Though we are obviously proud of our own cover stories, we share due props and empathy for the team at NME, whose social media accounts went into overdrive last month over their decision to platform Picture Parlour, “the fearless rockers who have become a word-of-mouth sensation a mere six months after their first live gig.”
For a magazine with ‘new music’ in the title, Twitter and Instagram folk seemed surprisingly disgruntled that they were covering just that, not quite understanding that this was a newly-branded push to champion fresh artists rather than a blanket suggestion that Picture Parlour were a ready-built household name. As such, the female-fronted band — like The Last Dinner Party and Wet Leg before them — became social media’s public enemy of the day, a supposed sign of all that is wrong with a music industry that only pushes ‘industry plants’.
With labels and magazines somberly promising in 2020 that things would be different, it’s understanding why indie fans might be galled by the suggestion that this year’s biggest-hyped breakthrough bands are, once again, collections of high-concept, management-backed white girls whose band names initially suggest they may possibly one owned a pony (or at very least, pretended to be one in primary school). The wound stings even harder when even a quick scroll of social media seems to be offering up a litany of black artists revealing massive frustrations with how they’re being treated in early career; Mahalia, Rina Sawayama, Bree Runway and of course, Raye. Logic dictates that for every gushing press slot taken up by a band who already have full industry infrastructure, there is less developmental room for those who are trying their best to do things differently or from a place of less creative mobility. This understandably causes frustration, wondering if we’ll ever get to a place where things are truly judged on musical merit alone.
However, mainstream music journalism outside of DIY zine culture never really worked that way and especially not in the commercial pressures of the digital age. As history has shown, incredible working-class, independent and/or creatively-unique artists will always find ways to make themselves heard, but the music industry, and indeed wider arts and culture, has always swayed notably towards middle-class dominance, meaning that statistically, the majority of breakthrough acts (and the writers who cover them) are going to be people whose parents could afford to expose them to arts and culture or drive them around the country to play shows and take instrument lessons, people whose relative privilege means that they have had the free time to jam with their mates at University and dream up creative ideas instead of working three jobs or caring for younger siblings. It is no coincidence that the wealth of high-profile working-class bands in Britain came from eras where state funding or unemployment benefits were less impenetrable to access, allowing more diverse voices to hone their craft. Without knowing full details, it’s easy to feel bemused at the idea of a band ‘popping up out of nowhere’ to support the Rolling Stones and Lana Del Rey with only two released songs, angrily assuming that they must come from privilege. But if we’re wanting to address class-based bias and unfair access to the arts, governmental systems are the ones to aim our criticisms at, not individual performers.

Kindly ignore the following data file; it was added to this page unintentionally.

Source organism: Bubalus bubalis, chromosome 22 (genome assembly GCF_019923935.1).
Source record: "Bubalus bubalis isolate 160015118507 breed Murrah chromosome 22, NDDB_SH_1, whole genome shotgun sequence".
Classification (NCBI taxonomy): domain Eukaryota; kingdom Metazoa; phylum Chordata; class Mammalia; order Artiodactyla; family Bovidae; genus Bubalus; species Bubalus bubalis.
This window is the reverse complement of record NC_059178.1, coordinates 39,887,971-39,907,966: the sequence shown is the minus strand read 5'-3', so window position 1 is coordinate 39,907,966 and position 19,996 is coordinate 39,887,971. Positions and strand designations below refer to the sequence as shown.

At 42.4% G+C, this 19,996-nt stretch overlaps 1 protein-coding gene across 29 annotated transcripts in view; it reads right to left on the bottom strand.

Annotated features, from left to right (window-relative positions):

Of course, good music publications should always be on their own lookout for artists who excite them, right across a spectrum of background, size, independence or genre. The Forty-Five itself was launched to get away from journalism which endlessly praised white men and sidelined both writers and artists of colour or non-male gender identification. But truthfully (and however unfairly) even small or intentionally counter-cultural publications cost money. If a band already has a ‘story’, it becomes much easier to justify their coverage, knowing that there is something there for readers to explore. We’ve become used to judging everything by digital metrics of play counts and TikTok followers, but in the case of both The Last Dinner Party and Picture Parlour, early (unsigned) London gigs served to tactically impress the kind of cultural tastemakers who drive publications, getting influential figures onside early by actively displaying their live talent. Is there privilege in this? Geographically speaking, absolutely. But it only becomes something if the music is actually good.